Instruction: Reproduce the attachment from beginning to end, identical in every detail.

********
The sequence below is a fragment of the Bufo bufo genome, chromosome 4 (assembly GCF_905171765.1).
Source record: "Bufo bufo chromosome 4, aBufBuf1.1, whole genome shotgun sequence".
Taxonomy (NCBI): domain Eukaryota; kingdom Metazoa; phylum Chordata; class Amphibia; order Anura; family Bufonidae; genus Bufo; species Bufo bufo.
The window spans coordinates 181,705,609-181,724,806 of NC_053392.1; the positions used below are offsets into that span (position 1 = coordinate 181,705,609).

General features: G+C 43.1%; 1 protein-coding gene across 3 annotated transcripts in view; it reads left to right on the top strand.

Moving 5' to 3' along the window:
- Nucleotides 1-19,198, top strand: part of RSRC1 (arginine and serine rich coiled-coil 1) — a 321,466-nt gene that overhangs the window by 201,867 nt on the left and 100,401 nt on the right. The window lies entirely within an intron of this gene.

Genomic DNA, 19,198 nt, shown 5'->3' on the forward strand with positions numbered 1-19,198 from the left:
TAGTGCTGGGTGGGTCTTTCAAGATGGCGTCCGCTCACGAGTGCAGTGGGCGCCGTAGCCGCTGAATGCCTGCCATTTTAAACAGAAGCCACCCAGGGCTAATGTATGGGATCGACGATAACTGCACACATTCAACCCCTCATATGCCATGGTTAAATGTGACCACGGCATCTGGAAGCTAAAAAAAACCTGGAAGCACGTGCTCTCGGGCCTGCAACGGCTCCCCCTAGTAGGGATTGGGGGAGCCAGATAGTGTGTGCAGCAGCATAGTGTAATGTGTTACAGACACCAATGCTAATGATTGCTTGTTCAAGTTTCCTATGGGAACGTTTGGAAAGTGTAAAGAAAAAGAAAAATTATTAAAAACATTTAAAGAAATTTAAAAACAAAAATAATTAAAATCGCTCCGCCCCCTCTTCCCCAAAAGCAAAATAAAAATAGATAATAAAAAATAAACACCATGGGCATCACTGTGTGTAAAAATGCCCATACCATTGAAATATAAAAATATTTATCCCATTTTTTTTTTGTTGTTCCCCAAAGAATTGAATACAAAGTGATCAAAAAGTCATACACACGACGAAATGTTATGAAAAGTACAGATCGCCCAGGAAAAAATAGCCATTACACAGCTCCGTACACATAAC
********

The sequence below is a fragment of the Bufo bufo genome, chromosome 4 (assembly GCF_905171765.1).
Source record: "Bufo bufo chromosome 4, aBufBuf1.1, whole genome shotgun sequence".
Taxonomy (NCBI): domain Eukaryota; kingdom Metazoa; phylum Chordata; class Amphibia; order Anura; family Bufonidae; genus Bufo; species Bufo bufo.
The window spans coordinates 181,705,609-181,724,806 of NC_053392.1; the positions used below are offsets into that span (position 1 = coordinate 181,705,609).

General features: G+C 43.1%; 1 protein-coding gene across 3 annotated transcripts in view; it reads left to right on the top strand.

Moving 5' to 3' along the window:
- Nucleotides 1-19,198, top strand: part of RSRC1 (arginine and serine rich coiled-coil 1) — a 321,466-nt gene that overhangs the window by 201,867 nt on the left and 100,401 nt on the right. The window lies entirely within an intron of this gene.

Genomic DNA, 19,198 nt, shown 5'->3' on the forward strand with positions numbered 1-19,198 from the left:
TAGTGCTGGGTGGGTCTTTCAAGATGGCGTCCGCTCACGAGTGCAGTGGGCGCCGTAGCCGCTGAATGCCTGCCATTTTAAACAGAAGCCACCCAGGGCTAATGTATGGGATCGACGATAACTGCACACATTCAACCCCTCATATGCCATGGTTAAATGTGACCACGGCATCTGGAAGCTAAAAAAAACCTGGAAGCACGTGCTCTCGGGCCTGCAACGGCTCCCCCTAGTAGGGATTGGGGGAGCCAGATAGTGTGTGCAGCAGCATAGTGTAATGTGTTACAGACACCAATGCTAATGATTGCTTGTTCAAGTTTCCTATGGGAACGTTTGGAAAGTGTAAAGAAAAAGAAAAATTATTAAAAACATTTAAAGAAATTTAAAAACAAAAATAATTAAAATCGCTCCGCCCCCTCTTCCCCAAAAGCAAAATAAAAATAGATAATAAAAAATAAACACCATGGGCATCACTGTGTGTAAAAATGCCCATACCATTGAAATATAAAAATATTTATCCCATTTTTTTTTTGTTGTTCCCCAAAGAATTGAATACAAAGTGATCAAAAAGTCATACACACGACGAAATGTTATGAAAAGTACAGATCGCCCAGGAAAAAATAGCCATTACACAGCTCCGTACACATAAC